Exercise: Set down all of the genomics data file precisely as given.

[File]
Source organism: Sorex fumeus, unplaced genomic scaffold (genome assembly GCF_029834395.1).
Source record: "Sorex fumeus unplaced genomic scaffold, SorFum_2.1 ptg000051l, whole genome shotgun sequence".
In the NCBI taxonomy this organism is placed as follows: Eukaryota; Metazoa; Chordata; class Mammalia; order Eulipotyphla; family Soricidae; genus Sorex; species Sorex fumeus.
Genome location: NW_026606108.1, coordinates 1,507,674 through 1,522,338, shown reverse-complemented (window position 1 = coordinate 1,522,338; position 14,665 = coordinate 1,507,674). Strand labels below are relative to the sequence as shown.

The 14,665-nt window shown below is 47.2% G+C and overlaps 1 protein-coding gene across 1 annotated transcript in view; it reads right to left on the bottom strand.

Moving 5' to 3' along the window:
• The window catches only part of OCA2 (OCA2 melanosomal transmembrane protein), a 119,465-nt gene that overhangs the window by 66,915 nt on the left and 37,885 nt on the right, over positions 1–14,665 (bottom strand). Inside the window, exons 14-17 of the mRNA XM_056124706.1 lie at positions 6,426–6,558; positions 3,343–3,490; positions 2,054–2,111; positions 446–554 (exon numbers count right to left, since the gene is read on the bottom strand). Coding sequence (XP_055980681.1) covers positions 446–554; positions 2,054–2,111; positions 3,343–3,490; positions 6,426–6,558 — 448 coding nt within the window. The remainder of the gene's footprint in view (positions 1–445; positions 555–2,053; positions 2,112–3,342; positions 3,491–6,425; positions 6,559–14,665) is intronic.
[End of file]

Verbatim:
Source organism: Sorex fumeus, unplaced genomic scaffold (genome assembly GCF_029834395.1).
Source record: "Sorex fumeus unplaced genomic scaffold, SorFum_2.1 ptg000051l, whole genome shotgun sequence".
In the NCBI taxonomy this organism is placed as follows: Eukaryota; Metazoa; Chordata; class Mammalia; order Eulipotyphla; family Soricidae; genus Sorex; species Sorex fumeus.
Genome location: NW_026606108.1, coordinates 1,507,674 through 1,522,338, shown reverse-complemented (window position 1 = coordinate 1,522,338; position 14,665 = coordinate 1,507,674). Strand labels below are relative to the sequence as shown.

The 14,665-nt window shown below is 47.2% G+C and overlaps 1 protein-coding gene across 1 annotated transcript in view; it reads right to left on the bottom strand.

Moving 5' to 3' along the window:
• The window catches only part of OCA2 (OCA2 melanosomal transmembrane protein), a 119,465-nt gene that overhangs the window by 66,915 nt on the left and 37,885 nt on the right, over positions 1–14,665 (bottom strand). Inside the window, exons 14-17 of the mRNA XM_056124706.1 lie at positions 6,426–6,558; positions 3,343–3,490; positions 2,054–2,111; positions 446–554 (exon numbers count right to left, since the gene is read on the bottom strand). Coding sequence (XP_055980681.1) covers positions 446–554; positions 2,054–2,111; positions 3,343–3,490; positions 6,426–6,558 — 448 coding nt within the window. The remainder of the gene's footprint in view (positions 1–445; positions 555–2,053; positions 2,112–3,342; positions 3,491–6,425; positions 6,559–14,665) is intronic.